Leaders embody the change they wish to see. When a leader legitimately changes or adopts a change, others change their reaction to him or her. They become more likely to change in the same way as well. When others see a leader adopting change they will follow suit. In this manner, a leader models the way.
Leaders often change before they need to change. This is in advance of beneficial changes to the team or organization. This is "leading by example" or "showing others the way." This is an alternative to simply stating orders.
This is an effective practice in managing change. It should supplement a change-based project roll-out. If the change is small enough, leading by example can replace the project.
The other key component is to support employees who are affected by the change. This can include finding successful early adopters, thanking them, and sharing their success with others.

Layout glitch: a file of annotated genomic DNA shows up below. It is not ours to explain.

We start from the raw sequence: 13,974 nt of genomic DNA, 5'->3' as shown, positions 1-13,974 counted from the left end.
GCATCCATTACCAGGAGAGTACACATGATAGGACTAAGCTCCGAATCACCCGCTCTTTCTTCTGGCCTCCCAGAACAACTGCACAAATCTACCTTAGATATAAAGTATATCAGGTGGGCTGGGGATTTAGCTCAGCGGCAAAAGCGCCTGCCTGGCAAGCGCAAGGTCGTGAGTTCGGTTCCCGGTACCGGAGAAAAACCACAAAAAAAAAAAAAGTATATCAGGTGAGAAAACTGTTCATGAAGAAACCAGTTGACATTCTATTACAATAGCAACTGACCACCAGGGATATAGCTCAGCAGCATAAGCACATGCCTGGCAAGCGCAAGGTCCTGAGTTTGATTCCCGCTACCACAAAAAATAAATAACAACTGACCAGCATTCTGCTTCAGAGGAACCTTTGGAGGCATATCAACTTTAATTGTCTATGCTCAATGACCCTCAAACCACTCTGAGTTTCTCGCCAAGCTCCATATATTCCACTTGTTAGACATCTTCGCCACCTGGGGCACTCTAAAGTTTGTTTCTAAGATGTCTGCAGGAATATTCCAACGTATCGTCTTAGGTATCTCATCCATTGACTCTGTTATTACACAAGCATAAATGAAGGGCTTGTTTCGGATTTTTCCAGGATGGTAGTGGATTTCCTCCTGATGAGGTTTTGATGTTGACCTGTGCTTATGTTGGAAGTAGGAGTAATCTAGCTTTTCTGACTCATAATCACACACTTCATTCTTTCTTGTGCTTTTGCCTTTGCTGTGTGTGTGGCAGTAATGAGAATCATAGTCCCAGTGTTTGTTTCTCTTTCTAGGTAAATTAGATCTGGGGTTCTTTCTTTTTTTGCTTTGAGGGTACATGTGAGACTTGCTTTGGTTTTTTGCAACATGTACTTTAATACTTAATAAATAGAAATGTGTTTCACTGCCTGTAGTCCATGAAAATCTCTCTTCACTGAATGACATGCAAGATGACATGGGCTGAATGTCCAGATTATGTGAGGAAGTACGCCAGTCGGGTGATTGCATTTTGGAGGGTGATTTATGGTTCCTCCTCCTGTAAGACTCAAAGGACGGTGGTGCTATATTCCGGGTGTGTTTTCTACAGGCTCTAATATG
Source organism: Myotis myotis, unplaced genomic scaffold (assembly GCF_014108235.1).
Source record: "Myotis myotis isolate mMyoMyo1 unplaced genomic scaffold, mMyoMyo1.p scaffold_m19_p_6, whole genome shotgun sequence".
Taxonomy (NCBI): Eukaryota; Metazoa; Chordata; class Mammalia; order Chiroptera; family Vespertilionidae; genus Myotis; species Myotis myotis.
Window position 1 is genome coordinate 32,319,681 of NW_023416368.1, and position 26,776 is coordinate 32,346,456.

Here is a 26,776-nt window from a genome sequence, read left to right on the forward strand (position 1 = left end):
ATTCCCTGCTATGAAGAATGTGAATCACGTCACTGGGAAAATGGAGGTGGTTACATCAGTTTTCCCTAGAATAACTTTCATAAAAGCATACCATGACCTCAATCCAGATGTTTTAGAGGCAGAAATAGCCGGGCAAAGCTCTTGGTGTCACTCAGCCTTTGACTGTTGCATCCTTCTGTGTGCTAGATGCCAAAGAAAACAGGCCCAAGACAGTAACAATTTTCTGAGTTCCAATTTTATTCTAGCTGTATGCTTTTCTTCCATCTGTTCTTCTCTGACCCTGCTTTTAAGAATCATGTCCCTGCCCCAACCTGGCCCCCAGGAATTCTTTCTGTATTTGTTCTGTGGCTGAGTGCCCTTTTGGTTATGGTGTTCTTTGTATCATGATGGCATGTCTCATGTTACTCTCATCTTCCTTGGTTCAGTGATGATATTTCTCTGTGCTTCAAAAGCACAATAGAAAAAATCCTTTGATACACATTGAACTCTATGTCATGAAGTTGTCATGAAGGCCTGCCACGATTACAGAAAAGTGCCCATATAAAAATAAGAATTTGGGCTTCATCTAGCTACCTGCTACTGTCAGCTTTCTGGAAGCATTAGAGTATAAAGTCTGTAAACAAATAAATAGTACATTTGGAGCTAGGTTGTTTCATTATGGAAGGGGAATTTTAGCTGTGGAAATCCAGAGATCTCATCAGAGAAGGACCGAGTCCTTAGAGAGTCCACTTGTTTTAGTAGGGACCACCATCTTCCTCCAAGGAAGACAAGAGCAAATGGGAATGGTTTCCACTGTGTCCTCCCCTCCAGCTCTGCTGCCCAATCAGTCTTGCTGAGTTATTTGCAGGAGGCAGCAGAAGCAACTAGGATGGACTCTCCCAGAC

Providing adequate resources is a key ingredient to successful change management. Employees require the tools and training to adopt the change you need them to adopt. With respect to tools and training, the leader should participate as well. This can involve literally showing employees the way to use the tools.
People usually leave jobs due to bad boss relationships. It is never good to be that boss. Employees must know, like, and believe in the boss. A successful change effort will highlight the positive relationships. The success of a change effort can be more about he quality of the relationships and the example the leader sets - not really the change.